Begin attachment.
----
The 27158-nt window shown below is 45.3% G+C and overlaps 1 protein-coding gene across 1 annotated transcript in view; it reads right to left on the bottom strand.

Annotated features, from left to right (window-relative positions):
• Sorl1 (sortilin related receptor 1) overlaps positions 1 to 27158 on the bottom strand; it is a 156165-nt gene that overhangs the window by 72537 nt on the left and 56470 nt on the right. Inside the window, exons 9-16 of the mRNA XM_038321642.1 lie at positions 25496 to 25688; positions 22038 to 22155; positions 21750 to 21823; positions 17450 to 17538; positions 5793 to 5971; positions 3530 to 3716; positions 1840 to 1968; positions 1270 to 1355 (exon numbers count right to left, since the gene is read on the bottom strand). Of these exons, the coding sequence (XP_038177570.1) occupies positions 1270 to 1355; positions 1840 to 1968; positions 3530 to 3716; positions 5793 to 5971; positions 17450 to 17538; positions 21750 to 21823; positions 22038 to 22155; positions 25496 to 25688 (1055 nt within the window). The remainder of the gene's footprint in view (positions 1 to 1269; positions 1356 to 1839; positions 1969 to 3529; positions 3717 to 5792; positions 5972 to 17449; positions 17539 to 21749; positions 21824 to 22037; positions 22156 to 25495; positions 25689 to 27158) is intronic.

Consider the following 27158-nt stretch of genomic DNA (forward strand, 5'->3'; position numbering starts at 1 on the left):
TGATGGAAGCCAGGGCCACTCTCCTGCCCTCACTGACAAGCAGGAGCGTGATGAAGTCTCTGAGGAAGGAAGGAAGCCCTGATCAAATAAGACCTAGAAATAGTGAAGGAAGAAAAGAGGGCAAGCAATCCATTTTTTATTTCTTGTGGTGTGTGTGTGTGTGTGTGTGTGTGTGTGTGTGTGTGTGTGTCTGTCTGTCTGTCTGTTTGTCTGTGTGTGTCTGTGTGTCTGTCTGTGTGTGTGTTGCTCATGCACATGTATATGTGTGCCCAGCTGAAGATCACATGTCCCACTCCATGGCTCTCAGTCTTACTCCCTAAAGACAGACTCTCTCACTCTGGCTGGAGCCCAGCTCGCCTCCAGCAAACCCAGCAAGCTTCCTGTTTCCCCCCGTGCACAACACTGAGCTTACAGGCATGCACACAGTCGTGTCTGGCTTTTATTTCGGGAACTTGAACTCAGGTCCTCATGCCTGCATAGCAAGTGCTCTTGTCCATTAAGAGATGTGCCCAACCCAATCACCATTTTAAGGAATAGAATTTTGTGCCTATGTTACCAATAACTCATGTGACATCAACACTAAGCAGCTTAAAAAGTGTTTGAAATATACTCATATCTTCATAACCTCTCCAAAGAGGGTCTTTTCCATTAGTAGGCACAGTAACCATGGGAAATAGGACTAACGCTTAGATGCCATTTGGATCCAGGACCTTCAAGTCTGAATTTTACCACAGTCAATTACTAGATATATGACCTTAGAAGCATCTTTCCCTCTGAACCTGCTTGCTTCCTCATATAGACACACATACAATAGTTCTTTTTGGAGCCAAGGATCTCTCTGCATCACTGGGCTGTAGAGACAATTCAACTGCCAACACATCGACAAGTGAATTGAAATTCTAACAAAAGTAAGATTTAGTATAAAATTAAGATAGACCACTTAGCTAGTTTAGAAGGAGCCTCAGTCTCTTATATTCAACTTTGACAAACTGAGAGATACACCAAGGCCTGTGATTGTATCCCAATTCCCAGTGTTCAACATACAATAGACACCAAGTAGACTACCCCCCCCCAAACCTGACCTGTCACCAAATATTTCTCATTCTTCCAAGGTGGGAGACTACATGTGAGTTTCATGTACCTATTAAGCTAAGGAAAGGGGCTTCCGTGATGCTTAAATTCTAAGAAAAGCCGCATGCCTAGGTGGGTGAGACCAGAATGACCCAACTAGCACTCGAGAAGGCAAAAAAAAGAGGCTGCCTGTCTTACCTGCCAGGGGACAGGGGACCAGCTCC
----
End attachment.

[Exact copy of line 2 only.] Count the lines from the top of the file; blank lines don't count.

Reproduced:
Annotated features, from left to right (window-relative positions):